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Panorama Friday, 28 June, 2002, 18:15 GMT 19:15 UK
Priced out of the market?
Sarah Barrow
Sarah Barrow is looking for "affordable housing"
Priced out of the market?

With property prices in some areas now looking more like telephone numbers, many first-time buyers feel it's a hopeless situation.

But people like speech therapist Sarah Barrow, featured in Panorama, are managing to get on the housing ladder through schemes being run by housing associations.

Help for 'key workers'

I would move (from London) if I couldn't find a house I could afford

Sarah Barrow
Moat Housing, which is helping Sarah buy her first flat, is part of the Starter Home Initiative (SHI), a 250m government-funded scheme for "key workers" like teachers, nurses and police officers.

Sarah will get what is called an Equity Loan - an interest-free sum to go towards the cost of the flat. She won't have to pay it back until she sells her flat - and then she'll give back the same proportion that she was given.

The typical contribution in the London area is around 30,000. So on a flat costing 100,000, the grant would be 30 per cent of the price.

If a key worker sells his or her flat after 10 years for 200,000, he or she will have to pay back the same percentage - in this example, 60,000.


The SHI is aimed at public service workers in areas where high house prices could mean recruitment problems - and places are limited to around 10,000.

This has been criticised by unions, who say all workers should be seen as key workers.

Housing market statistics
More than 7 out of 10 people in Britain own their homes
The average house price in Britain is now more than 100,000
In Scotland - where growth rates are lowest - prices have gone up by 8% in the last year
The average age of the first-time buyer in England is its highest ever at 34
But housing associations are coming up with more and more schemes to help all workers in expensive areas like London and the South-East.

These include "shared ownership" which means you buy a proportion of your home - say 50 per cent - and then pay rent to a housing association on the rest.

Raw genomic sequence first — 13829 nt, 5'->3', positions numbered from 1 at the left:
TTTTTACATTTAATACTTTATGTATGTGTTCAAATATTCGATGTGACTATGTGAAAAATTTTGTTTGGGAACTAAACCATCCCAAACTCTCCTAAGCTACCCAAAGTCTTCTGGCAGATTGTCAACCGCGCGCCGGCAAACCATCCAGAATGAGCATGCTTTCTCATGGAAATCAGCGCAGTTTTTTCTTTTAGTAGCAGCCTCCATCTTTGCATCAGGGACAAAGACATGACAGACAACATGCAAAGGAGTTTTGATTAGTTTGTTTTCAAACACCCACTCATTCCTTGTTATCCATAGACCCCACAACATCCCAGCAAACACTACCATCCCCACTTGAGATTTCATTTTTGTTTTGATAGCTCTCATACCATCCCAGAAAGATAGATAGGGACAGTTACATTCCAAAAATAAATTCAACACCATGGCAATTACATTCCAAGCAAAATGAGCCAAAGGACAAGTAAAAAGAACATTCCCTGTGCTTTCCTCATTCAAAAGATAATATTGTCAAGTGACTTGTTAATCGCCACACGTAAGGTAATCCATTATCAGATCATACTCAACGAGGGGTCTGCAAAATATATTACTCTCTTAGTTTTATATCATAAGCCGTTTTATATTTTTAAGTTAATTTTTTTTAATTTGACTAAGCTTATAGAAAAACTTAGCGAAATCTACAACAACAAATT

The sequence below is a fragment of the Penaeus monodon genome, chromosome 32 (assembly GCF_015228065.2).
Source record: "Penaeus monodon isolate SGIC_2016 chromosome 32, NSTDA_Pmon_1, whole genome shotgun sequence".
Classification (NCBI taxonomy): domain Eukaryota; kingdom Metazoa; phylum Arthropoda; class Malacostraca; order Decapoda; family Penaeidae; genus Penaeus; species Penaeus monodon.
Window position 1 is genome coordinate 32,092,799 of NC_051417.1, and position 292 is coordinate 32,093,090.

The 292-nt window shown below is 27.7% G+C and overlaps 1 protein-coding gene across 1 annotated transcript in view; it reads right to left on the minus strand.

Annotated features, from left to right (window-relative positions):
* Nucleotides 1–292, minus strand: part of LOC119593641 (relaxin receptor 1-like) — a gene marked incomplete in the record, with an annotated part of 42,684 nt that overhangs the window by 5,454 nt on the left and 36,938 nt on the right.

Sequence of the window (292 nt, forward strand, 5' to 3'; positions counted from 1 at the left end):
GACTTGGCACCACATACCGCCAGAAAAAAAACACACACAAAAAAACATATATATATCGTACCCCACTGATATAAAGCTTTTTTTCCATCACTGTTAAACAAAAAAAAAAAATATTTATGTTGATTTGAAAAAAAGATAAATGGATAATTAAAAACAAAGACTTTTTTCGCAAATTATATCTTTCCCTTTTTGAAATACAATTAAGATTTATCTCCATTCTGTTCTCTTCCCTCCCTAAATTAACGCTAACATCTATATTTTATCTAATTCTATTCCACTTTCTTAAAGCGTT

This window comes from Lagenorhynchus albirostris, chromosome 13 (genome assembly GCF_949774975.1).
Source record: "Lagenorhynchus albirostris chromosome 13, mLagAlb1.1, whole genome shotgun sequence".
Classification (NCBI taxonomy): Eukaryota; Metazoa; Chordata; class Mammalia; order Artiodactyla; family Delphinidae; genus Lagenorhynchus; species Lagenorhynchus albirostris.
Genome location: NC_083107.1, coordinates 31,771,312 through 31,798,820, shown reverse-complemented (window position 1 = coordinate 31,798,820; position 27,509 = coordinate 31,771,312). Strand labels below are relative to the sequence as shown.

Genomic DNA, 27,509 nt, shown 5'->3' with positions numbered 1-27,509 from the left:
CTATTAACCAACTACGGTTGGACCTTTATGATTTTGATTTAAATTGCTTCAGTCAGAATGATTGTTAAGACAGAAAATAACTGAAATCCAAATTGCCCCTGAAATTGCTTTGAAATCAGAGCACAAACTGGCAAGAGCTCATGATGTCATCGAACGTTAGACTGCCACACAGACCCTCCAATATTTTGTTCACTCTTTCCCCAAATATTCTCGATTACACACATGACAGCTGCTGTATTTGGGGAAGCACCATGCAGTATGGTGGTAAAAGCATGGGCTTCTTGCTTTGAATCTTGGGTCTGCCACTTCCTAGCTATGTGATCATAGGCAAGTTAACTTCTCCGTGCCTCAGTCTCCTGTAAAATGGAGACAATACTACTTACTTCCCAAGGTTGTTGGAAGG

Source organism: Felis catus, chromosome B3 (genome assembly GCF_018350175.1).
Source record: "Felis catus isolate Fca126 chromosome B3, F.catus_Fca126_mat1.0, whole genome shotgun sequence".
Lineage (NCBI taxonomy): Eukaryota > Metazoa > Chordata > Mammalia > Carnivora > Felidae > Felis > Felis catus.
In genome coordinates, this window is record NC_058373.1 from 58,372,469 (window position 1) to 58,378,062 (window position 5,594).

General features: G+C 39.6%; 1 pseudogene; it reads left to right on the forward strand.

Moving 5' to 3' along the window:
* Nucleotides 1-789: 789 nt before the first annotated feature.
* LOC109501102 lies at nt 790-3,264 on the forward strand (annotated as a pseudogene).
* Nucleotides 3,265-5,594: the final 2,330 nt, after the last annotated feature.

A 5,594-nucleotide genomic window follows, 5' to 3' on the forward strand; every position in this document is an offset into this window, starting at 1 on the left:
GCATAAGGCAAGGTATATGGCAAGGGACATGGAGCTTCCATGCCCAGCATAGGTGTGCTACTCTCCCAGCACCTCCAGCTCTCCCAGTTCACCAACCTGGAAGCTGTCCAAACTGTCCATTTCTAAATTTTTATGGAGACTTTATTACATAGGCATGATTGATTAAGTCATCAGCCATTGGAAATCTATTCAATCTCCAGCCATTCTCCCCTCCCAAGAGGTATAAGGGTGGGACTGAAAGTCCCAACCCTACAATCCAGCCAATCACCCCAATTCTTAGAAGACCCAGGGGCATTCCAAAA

If your salary goes up, you can then buy a bigger proportion. Some people have eventually bought their house outright.

Ever-increasing demand

The demand has been so great for the SHI scheme that already more than 400 people have bought a home through Moat.

In South London, where Sarah is buying, more than seven out of ten of the places have already been taken up.

Moat's chief executive John Barker said: "This is an indication of the enormous levels of demand from essential workers in areas where property prices make home ownership unaffordable for so many. We continue to receive around 100 applications per month from key workers."

But prices are rising so fast that in some areas, even with the SHI loan, it's too expensive to buy.

Barker said: "250 million will not solve the housing problems for key workers in areas where property prices are continuing to escalate strongly. We are working in partnership with local authorities and key worker employers to consider other options."

Useful links

Moat Housing:

Four London housing associations have joined together to run the biggest scheme, Keys to the Capital, which will help workers throughout the city:

Other housing associations include:

The Government has put together its own factsheet on the SHI, with more contact numbers for schemes in different areas:

(The BBC is not responsible for the content of external internet sites.)

'Key worker' Sarah Barrow
"I would move [from London] if I couldn't find a house I could afford"
The Housing Ladder


Do you think the housing market will crash?



1447 Votes Cast

Results are indicative and may not reflect public opinion

Visit the BBCi newly-launched property site for a wealth of information on buying, selling and moving
Buying, selling, moving with BBCi

See also:

26 Jun 02 | Business
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